A Recipe for a Happy Workplace

Many conscientious employers strive to make the work environment a happy and positive place to be. Each year hundreds of surveys are commissioned to identify patterns and trends in employee engagement and satisfaction. But what is the perfect mix of ingredients to ensure your workforce is engaged, motivated and happy?

Every workplace and department is different so striking the right balance for your employees will depend on your own bubbling pot of characters and individuals but the key to ensuring you have a recipe for success is making sure you make the most out of what you have and that it is mixed in the right way.

Step 1:

Prepare your ingredients[1]:

  1. Pay and benefits – make sure to pay at least the National Minimum Wage and minimum legal pension contributions then consider a dusting of other employee benefits
  2. Terms of employment – issue a contract, or statement of employment particulars, that meets the requirements as set out in the Employment Rights Act 1998. Currently you should provide written terms within 2 months however, from April 2020 this will need to be issued prior to, or on the first day of, employment.
  3. Job design and nature of work – ensure the Employee has the required skills, qualification, training, support and tools to do the job
  4. Social support and cohesion – employees value the quality of relationships and effective management at work and rate psychological safety as being important. Employers who are supportive and considerate and show good awareness to the importance of mental health (lack of employer support has led to an average of 8.4 sick days taken each year due to a mental health problem[2])
  5. Health and Well-being – A Financial Times Report[3] indicates that UK employees lost 13.6% of working hours due to absence. Employers who actively enforce an absence management policy are more likely to have reduced absenteeism and there is growing evidence that benefits such as free fruit at work improve health and well-being. Free fruit should go some way towards rectifying the statistics that recently revealed that 76.1% of 18-20 year olds don’t eat at least 5 portions of fruit and veg per day[4].
  6. Work life balance – carefully weigh up the balance between work and life, UK employees work longer than their European counterparts and typically work five hours per week more than they would like. (Commuting time typically adds 3 hours 45 minutes a week to this figure)[1]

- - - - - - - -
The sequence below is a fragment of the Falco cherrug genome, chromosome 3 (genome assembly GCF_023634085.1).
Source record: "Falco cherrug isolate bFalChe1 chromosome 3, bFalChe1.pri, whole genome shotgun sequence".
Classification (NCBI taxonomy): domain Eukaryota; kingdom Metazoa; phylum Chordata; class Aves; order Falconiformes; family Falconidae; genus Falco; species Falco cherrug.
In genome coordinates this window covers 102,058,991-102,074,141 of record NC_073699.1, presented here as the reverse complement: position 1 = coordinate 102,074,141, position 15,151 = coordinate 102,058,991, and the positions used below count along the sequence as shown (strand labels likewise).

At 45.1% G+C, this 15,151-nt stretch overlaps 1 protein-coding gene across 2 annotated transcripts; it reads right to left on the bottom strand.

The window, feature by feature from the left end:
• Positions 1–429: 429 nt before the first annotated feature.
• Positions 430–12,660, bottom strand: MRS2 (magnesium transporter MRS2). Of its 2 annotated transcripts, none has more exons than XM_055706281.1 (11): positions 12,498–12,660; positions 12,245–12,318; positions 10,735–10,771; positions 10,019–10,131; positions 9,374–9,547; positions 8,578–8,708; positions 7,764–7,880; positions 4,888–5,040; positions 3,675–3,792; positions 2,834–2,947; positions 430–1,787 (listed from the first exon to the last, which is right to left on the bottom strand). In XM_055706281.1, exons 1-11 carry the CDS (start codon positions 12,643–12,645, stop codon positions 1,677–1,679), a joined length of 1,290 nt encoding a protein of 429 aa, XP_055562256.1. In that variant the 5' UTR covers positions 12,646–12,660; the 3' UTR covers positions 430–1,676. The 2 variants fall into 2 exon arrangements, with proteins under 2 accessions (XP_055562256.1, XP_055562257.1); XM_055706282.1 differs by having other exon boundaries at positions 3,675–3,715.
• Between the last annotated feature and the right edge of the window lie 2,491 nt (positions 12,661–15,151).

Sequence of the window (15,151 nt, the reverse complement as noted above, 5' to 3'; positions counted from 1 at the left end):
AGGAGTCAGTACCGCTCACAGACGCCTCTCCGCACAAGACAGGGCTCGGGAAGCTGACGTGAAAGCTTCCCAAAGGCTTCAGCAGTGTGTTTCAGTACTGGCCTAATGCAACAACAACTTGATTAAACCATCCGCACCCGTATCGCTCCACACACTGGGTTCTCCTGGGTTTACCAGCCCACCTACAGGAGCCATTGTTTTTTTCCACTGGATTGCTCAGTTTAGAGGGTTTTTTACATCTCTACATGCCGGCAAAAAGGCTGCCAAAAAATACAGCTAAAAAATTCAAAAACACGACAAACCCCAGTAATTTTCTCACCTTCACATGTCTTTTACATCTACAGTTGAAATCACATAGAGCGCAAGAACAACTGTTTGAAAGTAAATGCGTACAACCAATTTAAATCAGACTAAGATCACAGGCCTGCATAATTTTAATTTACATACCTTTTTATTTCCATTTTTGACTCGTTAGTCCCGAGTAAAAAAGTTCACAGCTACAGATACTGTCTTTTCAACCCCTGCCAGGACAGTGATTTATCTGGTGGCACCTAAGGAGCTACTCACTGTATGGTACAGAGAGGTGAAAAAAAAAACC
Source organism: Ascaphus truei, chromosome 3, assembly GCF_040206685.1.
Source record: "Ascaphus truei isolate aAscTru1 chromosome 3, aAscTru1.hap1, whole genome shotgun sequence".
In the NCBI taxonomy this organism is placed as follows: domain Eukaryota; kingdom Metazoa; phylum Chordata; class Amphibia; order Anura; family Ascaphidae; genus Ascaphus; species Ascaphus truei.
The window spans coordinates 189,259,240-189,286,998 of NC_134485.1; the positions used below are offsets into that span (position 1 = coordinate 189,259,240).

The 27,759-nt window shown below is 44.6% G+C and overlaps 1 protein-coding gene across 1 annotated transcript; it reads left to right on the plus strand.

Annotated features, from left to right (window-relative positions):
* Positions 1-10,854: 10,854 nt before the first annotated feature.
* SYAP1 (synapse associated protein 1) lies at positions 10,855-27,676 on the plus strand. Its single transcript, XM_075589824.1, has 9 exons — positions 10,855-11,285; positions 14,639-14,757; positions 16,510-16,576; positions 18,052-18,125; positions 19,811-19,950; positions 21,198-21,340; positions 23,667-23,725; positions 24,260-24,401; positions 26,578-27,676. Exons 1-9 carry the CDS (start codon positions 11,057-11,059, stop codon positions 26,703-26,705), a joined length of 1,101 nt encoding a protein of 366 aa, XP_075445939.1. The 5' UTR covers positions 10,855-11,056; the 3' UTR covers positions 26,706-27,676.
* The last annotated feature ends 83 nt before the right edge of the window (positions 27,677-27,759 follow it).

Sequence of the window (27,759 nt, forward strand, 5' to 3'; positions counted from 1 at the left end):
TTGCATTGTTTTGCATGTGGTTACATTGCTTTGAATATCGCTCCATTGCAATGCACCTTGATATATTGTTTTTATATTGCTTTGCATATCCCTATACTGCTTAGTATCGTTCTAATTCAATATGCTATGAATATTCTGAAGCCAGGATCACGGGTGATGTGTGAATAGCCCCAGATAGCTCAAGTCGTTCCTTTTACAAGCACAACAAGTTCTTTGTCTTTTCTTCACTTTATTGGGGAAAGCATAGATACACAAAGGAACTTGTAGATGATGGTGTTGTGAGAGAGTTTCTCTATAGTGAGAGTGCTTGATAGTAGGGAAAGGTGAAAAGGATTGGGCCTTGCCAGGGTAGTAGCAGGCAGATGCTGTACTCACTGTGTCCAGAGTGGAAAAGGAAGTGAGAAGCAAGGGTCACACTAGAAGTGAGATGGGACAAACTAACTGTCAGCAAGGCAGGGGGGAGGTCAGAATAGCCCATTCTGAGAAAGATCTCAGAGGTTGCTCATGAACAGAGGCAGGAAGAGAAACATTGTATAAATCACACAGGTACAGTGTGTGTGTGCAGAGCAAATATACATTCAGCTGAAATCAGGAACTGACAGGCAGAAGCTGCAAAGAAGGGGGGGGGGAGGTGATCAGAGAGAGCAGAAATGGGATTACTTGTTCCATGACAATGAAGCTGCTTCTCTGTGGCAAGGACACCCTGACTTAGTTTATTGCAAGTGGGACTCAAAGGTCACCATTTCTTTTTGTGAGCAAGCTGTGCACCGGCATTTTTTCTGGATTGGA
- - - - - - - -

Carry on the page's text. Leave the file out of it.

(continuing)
7. Voice and representation – allow your employees opportunity to breath and let off steam, this can be done in various ways for example giving regular opportunities to speak to senior members of management, regular appraisals and “fearless feedback” principles or staff suggestion schemes.
  8. Add a sprinkle of well-chosen Managers and team leaders – nearly half (56%) of employee’s report quitting their job because of a bad manager[2]

Step 2:

Method: Add a little heat, encouragement and simmer gently keeping a close eye on everything to ensure you can turn the heat up, or add ice, as and when required.

Mix gently, but don’t stir too vigorously and ensure that everything combines well together.

Keep an eye out for spillages or forgotten ingredients so that nothing is missed, and nothing spirals out of control.

Step 3:

Clean as you go: Act quickly and if you spot an issue, respond appropriately to try to rectify a mistake before things boil over. It helps to keep a record of what you have done so that you can reflect and change the recipe to ensure you never make the same mistake twice.


[1] CIPD – https://www.cipd.co.uk/Images/UK-working-lives-2_tcm18-40225.pdf

[2] Udemy Research –  https://research.udemy.com/research_report/udemy-in-depth-2018-employee-experience-report/

[1] Source: based on Warhurst et al (2017) and Wright et al (2018)

[2] Source: www.BHSF.com

[3] https://www.vitality.co.uk/media-online/britains-healthiest-workplace/pdf/2018/health-at-work-survey.pdf

[4] https://www.vitality.co.uk/media-online/britains-healthiest-workplace/pdf/2018/health-at-work-survey.pdf

The information provided in all of our blogs reflects only a narrative of some elements to consider on the topic. The blogs do not contain considered legal advice and should not be relied upon as advice. Please see our website terms and conditions for full details of our disclaimer. If you are interested in obtaining advice, please contact one of our lawyers who will be happy and able to advise you on your own particular circumstances.

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